7 reasons platforms are the future of supply chain

1. Total visibility

A platform gives enterprises the ability to see far beyond their own walls. It becomes possible to receive automatic updates from suppliers, stockists, logistics partners and financial service providers all within a single environment. The best platforms offer a global community of users,The best platforms offer a global community of users, which newcomers can join and plug into. Avon, the cosmetics company with $10 billion in sales, uses E2open’s platform to manage its supply chain. At any time, the company has 80,000 stock keeping units or SKUs. The platform helps Avon to see the see the inventory from component suppliers through to resellers. If stock moves outside agree parameters then alerts are triggered. It gives Avon a unified view of operations across a whole network of partners.

2. Uniformity of data

A basic problem of supply chains is that data is held in umpteen formats. Incompatible systems try to talk to each other, leading to errors and malfunctions. A platform acts as a single source of data for all parties, eliminating duplication of effort. It also converts data to a compatible format at source. For example, The Edge, a platform made by Virtualstock and used by Tesco, Argos and John Lewis, offers a suite of tools for newcomers to convert data. It validates data before ingestion: errors are flagged and the bad data is quarantined. The Edge is also flexible, able to pull in data from a variety of other systems, converting where needed. As a result, all participants on the platform enjoy correctly formatted, up-to-date data.

3. Less bureaucracy

Platforms are designed to automate actions and remove manual processes. This frees up staff to concentrate on more important matters. For example, the GT Nexus platform is used by CAT, Pfizer and Levi Strauss to share information and auto-create documents. Orders feed into packing lists, and packing lists auto-feed into invoices. Customs invoices and supplier payments are generated instantly from a single data prompt. Accounts are updated in real time, giving users of the GT Nexus platform a clear overview of their financial position. Compare this with non-platformed supply chains, where data is entered manually, invoice information emailed or sent by post, and data is replicated multiple times on multiple systems.

4. Better invoicing, better credit

The benefits of using a platform to send invoices are obvious. What is less appreciated is how a platform can improve credit ratings. Lenders are able to more easily see the financial status of credit applicants more quickly via a platform, they can see inventory pipelines too. Michael Walker, global head of corporate banking sales enablement at Finastra, a provider of finance software, says platforms can “integrate provenance data to provide improved visibility to banks across an entire supply chain, allowing more effective judgement of transaction risk”. Cash flow can be boosted a second way, by offering discounts to early payers. Platforms make the offer and acceptance of discounts simple, and give vendors an automated way to track who is taking advantage of the deal.

5. Make use of the app store

Just as with iPhones and the App Store, supply chain platforms really come alive when apps are added to the main service. The Tradeshift platform is teeming with commercial apps which enhance the service. There’s PayPal for payments and a connector app for Sage 50 accounting software. There’s an app for supplier onboarding, for conducting surveys of partners, and for digital document signing. It is even possible to obtain a business loan via an app. The advantage is that the apps are built specifically around the platform, so offer slick integration with other functions. Non-platform users may find the same functionality offline, but will struggle to find the same degree of data continuity across their systems.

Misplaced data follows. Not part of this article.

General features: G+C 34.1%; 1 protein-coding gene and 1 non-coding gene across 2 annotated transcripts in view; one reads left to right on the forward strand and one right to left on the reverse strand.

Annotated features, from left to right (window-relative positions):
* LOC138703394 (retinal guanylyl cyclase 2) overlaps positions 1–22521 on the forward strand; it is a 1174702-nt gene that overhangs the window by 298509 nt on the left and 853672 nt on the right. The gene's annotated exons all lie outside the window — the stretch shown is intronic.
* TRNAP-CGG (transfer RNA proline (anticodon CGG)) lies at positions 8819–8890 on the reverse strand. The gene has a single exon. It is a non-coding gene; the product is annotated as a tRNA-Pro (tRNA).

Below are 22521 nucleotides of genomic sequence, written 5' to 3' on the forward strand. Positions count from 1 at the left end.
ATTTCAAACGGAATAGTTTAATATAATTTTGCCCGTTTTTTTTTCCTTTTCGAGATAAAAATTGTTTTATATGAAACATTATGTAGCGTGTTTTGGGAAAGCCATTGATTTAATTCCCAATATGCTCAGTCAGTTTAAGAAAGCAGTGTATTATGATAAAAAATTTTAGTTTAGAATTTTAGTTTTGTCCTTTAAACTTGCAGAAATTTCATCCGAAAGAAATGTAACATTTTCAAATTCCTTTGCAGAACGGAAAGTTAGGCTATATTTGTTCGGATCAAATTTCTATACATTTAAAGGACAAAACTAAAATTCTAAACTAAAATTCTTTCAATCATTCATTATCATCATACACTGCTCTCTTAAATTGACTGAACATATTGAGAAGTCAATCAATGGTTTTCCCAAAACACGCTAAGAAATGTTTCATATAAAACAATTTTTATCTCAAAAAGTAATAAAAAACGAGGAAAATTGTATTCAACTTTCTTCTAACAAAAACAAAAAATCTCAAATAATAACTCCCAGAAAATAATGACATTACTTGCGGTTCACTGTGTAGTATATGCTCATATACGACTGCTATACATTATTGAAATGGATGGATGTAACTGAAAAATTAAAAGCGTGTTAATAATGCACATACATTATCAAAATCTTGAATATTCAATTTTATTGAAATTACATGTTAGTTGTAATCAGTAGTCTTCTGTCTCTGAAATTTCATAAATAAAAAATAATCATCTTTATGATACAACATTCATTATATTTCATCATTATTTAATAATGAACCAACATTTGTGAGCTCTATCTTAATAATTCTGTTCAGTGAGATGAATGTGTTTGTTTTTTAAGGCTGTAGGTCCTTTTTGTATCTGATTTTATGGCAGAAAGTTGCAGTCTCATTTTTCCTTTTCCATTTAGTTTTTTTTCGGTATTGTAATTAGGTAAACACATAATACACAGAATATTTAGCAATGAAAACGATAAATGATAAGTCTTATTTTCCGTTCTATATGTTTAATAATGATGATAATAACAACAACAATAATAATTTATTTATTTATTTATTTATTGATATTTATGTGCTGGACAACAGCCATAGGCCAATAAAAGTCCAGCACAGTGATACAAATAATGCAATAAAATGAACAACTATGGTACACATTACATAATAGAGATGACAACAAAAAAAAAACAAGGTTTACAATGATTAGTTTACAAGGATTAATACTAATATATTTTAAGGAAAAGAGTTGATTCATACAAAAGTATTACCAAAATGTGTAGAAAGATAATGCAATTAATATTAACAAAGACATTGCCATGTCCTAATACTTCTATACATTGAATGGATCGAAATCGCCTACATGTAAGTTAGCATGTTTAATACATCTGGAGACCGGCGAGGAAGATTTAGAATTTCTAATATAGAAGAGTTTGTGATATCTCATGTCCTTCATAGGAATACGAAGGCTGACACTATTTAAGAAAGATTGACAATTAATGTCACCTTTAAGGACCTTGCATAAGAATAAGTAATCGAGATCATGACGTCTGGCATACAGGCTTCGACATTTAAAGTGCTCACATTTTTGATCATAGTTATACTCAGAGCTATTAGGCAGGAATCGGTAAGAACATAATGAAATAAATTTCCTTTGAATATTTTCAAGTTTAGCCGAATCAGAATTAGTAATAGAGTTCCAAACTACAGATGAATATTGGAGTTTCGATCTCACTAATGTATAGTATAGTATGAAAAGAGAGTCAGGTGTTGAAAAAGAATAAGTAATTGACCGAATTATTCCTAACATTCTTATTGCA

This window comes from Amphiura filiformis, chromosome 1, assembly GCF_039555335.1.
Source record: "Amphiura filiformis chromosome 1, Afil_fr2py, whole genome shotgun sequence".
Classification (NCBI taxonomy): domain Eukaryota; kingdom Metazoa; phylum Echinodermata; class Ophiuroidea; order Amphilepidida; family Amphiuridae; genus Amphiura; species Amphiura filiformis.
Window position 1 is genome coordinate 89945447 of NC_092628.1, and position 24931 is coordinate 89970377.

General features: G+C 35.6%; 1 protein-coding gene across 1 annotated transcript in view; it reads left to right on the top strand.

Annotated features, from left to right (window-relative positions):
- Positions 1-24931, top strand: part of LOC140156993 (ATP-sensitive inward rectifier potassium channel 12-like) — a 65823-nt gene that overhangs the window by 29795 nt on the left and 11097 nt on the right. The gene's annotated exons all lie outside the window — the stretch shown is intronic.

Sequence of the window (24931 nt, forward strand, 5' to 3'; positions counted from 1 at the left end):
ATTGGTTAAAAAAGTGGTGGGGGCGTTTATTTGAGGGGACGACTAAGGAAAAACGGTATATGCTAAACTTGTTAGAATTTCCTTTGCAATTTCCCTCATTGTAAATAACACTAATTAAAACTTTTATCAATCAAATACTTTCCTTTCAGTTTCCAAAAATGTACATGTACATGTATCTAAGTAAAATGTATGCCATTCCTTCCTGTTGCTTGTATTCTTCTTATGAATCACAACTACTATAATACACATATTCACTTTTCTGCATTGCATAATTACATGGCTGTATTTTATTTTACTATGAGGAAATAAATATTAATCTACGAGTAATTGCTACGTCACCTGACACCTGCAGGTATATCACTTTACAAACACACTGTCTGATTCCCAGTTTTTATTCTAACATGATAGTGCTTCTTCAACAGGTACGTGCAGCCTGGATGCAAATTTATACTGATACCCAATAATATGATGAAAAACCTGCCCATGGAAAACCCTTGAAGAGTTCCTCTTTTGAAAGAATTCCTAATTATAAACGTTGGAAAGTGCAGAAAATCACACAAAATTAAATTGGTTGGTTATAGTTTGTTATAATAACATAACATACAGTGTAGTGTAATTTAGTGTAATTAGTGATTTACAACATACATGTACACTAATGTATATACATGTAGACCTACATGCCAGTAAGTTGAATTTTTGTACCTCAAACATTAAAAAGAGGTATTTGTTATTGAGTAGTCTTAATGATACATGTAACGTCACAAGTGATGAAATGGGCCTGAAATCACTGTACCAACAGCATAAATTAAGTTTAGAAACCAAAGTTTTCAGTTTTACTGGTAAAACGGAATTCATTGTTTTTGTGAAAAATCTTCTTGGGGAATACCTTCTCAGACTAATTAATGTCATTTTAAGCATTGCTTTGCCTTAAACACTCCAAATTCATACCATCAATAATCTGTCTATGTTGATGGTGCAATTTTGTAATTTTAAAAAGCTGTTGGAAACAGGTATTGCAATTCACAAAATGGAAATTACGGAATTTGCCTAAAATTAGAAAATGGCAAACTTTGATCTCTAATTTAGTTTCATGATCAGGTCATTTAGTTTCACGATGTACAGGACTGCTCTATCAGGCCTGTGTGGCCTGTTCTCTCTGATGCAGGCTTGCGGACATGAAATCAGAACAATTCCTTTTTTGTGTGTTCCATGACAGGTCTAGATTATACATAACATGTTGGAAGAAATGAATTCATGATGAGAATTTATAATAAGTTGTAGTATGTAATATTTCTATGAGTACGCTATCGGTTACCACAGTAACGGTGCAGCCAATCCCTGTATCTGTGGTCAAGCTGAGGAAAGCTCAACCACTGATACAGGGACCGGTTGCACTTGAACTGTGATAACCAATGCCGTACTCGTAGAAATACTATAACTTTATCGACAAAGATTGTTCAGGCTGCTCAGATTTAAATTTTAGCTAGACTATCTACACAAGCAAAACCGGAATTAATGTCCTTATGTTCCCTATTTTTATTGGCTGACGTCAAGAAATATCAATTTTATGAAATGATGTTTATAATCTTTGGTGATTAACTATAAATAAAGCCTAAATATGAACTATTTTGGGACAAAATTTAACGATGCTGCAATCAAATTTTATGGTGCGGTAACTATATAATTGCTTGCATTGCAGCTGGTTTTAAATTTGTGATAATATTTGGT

6. Pre-built, so just sign up

It is possible to build a proprietary supply chain platform, but you’ve got to be big to do it. Denis Baranov, principal consultant at technology consultancy DataArt, says: “Tech-savvy Ocado is a great example of the platform-as-a-service strategy. The company created its own e-commerce platform, the Ocado Smart Platform, which it sells to other retailers, like M&S and Kroger.” But Mr Baranov stresses that this is only for the big boys. Small companies can join a platform knowing it is developed and battle-ready. Even multinationals often prefer to join a pre-existing structure. Carmaker Volvo opted for BluJay’s supply chain platform to manage the distribution of vehicles worldwide. With 26 existing IT systems, 35,000 routes to market and 30 existing carriers, it was a huge job. In five months the supply chain was up and running on BluJay – something implausible with an in-house strategy.

7. AI and forecasting

The holy grail of supply chain is to see the future with perfect clarity. A platform can contribute to that mission by providing rich pools of clean data, which an artificial intelligence (AI) or machine-learning (ML) engine can consume. A new platform, JDA’s Supply Chain Management, aims to deliver AI and ML as part of the cloud-based service. The logic is clear. By including variables such as supply partners’ inventory, plus traffic conditions, weather, port congestion and other data, forecasts can be made accurate to previously unattainable levels. The AI engine at JDA is created by BlueYonder, originally founded by a team of particle physicists who wrote the algorithms for the Large Hadron Collider, where the Higgs boson particle was discovered. Once again, companies are entitled to go it alone, and build in-house solutions, or adapt standalone forecasting applications, but the appeal of moving to a platform with integrated AI and ML will be hard to resist.